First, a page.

The book is also great in its discussion of ethics, as well as in how Marty’s determination shines through despite the unfair way Travers treats him (and how that wins over Travers, in the end). Overall, for such a short book, there’s quite a lot to unpack and think about in Shiloh

Recommended Age Range: 8+

Warnings: None.

Genre: Children’s, Realistic

You can buy this book here: https://amzn.to/2IE5T27

Refuge at Pine Lake by Rose Chandler Johnson

Refuge at Pine Lake Blog Tour

About the Book

Refuge at Pine Lake

Series: Pine Haven

Genre: Christian, Contemporary

Publisher: Chanson Books

Publication date: March 7, 2019

Robin Lancaster, a twenty-six-year-old former kindergarten teacher, has her summer and her life all figured out. She’s ready to be on her own, writing and illustrating her children’s stories at her family’s beloved lake house. Once there, she intends to rekindle a romance with Caleb Jackson, the area’s top hunting and fishing guide, and bag him for herself. Complications arise from the start when Robin finds out her mother has rented the lake house to a man they know nothing about. Matthew McLaughlin, forty-year-old widowed university professor and author from California, shows up at Pine Lake in crisis. A sabbatical might be his only hope to save much more than his career. He needs a place of refuge. Sharing the lake house with a lighthearted young woman and her dog is the last thing on his mind. Caleb Jackson has his own plans. He’s used to things going his way, but a man staying in Robin’s house presents unforeseen challenges. When paths unavoidably entangle for these three, hearts are on the line.

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About the Author

rose-chandler-johnson

Rose Chandler Johnson is known for her heartwarming, inspirational writing. In addition to works of sweet contemporary fiction, her devotional journal, won the Georgia Author of the Year Finalist Award in 2014.

In her novels, Rose brings to life fascinating characters with compelling relationships embracing family, community, and faith. In distinctive southern settings, Rose creates memorable stories that will stir your heart. Readers often say her writing warms the soul as it reaffirms belief in love and wholesome goodness. Don’t be surprised if you sigh with pleasure as you savor the final pages of her stories. Rose has lived in a suburb of Augusta, GA for thirty plus years. Before retiring from Georgia’s school system, she taught English, French, and ESOL. Currently, she is an English instructor at a community college. In addition to reading and writing, Rose enjoys cooking, sewing, gardening, and spending time with her six children and her beautiful grandchildren.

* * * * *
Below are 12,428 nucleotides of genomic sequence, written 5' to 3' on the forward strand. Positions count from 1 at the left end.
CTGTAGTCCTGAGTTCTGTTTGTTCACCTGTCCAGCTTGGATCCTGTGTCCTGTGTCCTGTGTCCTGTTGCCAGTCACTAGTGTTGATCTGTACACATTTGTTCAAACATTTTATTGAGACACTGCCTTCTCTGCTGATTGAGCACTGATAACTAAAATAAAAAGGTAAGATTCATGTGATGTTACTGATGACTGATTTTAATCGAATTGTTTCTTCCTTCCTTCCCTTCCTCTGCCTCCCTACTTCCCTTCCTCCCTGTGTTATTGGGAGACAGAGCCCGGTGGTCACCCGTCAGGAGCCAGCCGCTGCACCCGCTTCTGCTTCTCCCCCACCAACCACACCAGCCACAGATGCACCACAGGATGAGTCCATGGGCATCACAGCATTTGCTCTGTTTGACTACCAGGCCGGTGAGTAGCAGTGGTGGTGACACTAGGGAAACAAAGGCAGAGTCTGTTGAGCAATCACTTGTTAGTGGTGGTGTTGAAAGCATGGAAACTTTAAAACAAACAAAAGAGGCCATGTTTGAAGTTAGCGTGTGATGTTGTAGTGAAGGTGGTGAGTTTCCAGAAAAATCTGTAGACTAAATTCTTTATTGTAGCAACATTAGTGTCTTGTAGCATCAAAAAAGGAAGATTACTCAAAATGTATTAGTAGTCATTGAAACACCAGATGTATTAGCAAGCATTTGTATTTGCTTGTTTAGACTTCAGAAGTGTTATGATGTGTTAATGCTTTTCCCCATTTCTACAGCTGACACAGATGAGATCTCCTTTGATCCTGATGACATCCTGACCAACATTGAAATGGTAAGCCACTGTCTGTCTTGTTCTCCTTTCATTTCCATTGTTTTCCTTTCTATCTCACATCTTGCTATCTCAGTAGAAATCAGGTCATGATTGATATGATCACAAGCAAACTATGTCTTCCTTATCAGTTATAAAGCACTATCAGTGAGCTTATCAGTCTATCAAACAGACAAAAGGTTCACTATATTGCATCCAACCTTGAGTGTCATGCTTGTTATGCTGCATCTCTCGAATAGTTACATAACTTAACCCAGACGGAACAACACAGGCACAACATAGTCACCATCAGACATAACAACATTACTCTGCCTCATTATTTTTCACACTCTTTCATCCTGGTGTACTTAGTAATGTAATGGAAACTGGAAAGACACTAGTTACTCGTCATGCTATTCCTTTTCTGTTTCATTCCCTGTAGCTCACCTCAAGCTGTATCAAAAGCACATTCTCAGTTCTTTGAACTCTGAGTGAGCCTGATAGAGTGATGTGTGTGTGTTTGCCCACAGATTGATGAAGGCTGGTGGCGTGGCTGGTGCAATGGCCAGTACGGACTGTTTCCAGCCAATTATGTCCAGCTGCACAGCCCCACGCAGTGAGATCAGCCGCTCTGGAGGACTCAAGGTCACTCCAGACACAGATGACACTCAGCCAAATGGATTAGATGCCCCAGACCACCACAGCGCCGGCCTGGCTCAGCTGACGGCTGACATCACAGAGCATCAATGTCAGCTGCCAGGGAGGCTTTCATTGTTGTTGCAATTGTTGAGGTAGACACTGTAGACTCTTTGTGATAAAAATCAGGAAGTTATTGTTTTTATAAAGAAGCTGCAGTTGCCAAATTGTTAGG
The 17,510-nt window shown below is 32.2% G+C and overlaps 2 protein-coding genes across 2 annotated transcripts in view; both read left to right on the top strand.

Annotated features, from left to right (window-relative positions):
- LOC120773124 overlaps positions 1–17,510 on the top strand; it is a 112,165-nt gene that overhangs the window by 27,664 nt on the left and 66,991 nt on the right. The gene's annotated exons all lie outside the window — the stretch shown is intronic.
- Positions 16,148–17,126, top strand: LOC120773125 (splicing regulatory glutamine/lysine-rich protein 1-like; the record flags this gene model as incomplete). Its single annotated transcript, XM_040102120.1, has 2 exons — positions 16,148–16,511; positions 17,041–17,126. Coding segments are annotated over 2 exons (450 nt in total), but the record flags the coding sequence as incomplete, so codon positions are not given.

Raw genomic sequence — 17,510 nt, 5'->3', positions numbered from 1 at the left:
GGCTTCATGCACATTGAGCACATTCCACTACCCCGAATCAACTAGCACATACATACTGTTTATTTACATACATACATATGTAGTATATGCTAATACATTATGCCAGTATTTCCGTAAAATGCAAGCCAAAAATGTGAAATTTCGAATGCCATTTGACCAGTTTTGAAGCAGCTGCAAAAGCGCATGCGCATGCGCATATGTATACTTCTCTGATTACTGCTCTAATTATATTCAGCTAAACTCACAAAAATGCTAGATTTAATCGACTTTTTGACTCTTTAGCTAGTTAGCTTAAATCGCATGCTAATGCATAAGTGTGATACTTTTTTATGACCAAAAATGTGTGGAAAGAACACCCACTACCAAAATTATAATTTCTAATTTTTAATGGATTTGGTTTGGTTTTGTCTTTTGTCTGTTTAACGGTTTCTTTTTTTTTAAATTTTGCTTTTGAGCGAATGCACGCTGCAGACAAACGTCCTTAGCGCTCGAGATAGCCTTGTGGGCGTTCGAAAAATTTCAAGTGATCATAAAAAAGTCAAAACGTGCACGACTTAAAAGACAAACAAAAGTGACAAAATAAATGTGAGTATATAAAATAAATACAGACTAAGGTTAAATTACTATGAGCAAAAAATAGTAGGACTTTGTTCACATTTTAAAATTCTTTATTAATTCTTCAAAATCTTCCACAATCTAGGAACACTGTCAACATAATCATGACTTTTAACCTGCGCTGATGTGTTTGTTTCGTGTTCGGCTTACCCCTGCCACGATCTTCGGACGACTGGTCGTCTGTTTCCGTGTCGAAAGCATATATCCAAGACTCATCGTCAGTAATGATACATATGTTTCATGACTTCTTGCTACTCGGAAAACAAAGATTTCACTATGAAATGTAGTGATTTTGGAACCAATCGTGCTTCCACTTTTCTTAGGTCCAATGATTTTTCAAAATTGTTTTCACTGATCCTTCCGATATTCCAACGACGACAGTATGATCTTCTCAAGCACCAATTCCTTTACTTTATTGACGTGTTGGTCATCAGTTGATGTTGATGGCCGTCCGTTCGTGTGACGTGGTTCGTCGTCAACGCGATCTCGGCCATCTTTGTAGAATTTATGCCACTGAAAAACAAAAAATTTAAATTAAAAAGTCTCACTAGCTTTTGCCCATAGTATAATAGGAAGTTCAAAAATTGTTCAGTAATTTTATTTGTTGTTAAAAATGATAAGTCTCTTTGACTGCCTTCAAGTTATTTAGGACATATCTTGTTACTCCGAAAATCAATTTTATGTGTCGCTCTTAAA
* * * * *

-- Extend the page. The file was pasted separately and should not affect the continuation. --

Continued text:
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Giveaway

(1) winner will receive a $25 Amazon Gift Card.

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Giveaway ends June 14 at 11:59pm MT.

Enter the giveaway HERE.

Tour Schedule

Check out the other stops and follow along with the blog tour HERE.

Lu by Jason Renolds

Lu, by Jason Reynolds, was published in 2018 by Atheneum. It is the sequel to Sunny.

Rating: 3/5                                                           

I was worried that Lu, despite being the last book in the series, would continue the same formula and tropes of the previous three books, which culminated in my dislike of Sunny. However, while the book reads very much like all the others (character-focused, with some sort of familial trouble/angst, and occasional odd quirks), thankfully Reynolds finally ditches his tired ending that he used three times before and did something new and fresh with this last book.

The ending is really what pulled this book up for me, because while it certainly isn’t bad, I couldn’t get into Lu’s head at all, much like I couldn’t with Sunny. There were moments that shone through, such as Lu’s softer side and his interactions with his parents, but then there were other moments that just confused me, like everything with Kelvin and his mysterious turnaround, as well as the vague descriptions of marks on his arm. Was Reynolds implying that he was a drug addict, or a victim of domestic violence, or what? What did the marks on his arms have to do with his bullying, and why did he stop when they were gone?